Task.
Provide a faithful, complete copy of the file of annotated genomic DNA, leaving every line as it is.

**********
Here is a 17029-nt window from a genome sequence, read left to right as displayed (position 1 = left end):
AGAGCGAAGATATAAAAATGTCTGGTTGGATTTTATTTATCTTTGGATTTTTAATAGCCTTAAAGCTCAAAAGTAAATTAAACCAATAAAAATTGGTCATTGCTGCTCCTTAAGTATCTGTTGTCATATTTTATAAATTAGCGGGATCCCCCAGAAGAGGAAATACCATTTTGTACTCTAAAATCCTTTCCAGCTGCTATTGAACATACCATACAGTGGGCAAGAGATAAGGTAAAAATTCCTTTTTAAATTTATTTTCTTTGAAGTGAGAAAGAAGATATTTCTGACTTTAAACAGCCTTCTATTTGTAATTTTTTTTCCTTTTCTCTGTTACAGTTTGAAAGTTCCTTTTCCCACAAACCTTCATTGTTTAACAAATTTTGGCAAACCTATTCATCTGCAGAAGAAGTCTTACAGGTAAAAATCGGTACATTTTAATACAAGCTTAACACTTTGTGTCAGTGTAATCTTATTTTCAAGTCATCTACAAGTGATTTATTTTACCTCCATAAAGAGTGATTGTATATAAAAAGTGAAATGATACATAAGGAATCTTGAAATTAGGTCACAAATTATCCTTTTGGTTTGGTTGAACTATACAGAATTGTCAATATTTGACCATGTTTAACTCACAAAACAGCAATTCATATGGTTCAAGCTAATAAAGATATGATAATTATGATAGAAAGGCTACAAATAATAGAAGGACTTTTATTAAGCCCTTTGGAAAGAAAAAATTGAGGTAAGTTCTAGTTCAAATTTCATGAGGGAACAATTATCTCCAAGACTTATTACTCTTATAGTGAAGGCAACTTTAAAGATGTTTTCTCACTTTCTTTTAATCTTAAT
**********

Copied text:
Here is a 17029-nt window from a genome sequence, read left to right as displayed (position 1 = left end):
AGAGCGAAGATATAAAAATGTCTGGTTGGATTTTATTTATCTTTGGATTTTTAATAGCCTTAAAGCTCAAAAGTAAATTAAACCAATAAAAATTGGTCATTGCTGCTCCTTAAGTATCTGTTGTCATATTTTATAAATTAGCGGGATCCCCCAGAAGAGGAAATACCATTTTGTACTCTAAAATCCTTTCCAGCTGCTATTGAACATACCATACAGTGGGCAAGAGATAAGGTAAAAATTCCTTTTTAAATTTATTTTCTTTGAAGTGAGAAAGAAGATATTTCTGACTTTAAACAGCCTTCTATTTGTAATTTTTTTTCCTTTTCTCTGTTACAGTTTGAAAGTTCCTTTTCCCACAAACCTTCATTGTTTAACAAATTTTGGCAAACCTATTCATCTGCAGAAGAAGTCTTACAGGTAAAAATCGGTACATTTTAATACAAGCTTAACACTTTGTGTCAGTGTAATCTTATTTTCAAGTCATCTACAAGTGATTTATTTTACCTCCATAAAGAGTGATTGTATATAAAAAGTGAAATGATACATAAGGAATCTTGAAATTAGGTCACAAATTATCCTTTTGGTTTGGTTGAACTATACAGAATTGTCAATATTTGACCATGTTTAACTCACAAAACAGCAATTCATATGGTTCAAGCTAATAAAGATATGATAATTATGATAGAAAGGCTACAAATAATAGAAGGACTTTTATTAAGCCCTTTGGAAAGAAAAAATTGAGGTAAGTTCTAGTTCAAATTTCATGAGGGAACAATTATCTCCAAGACTTATTACTCTTATAGTGAAGGCAACTTTAAAGATGTTTTCTCACTTTCTTTTAATCTTAAT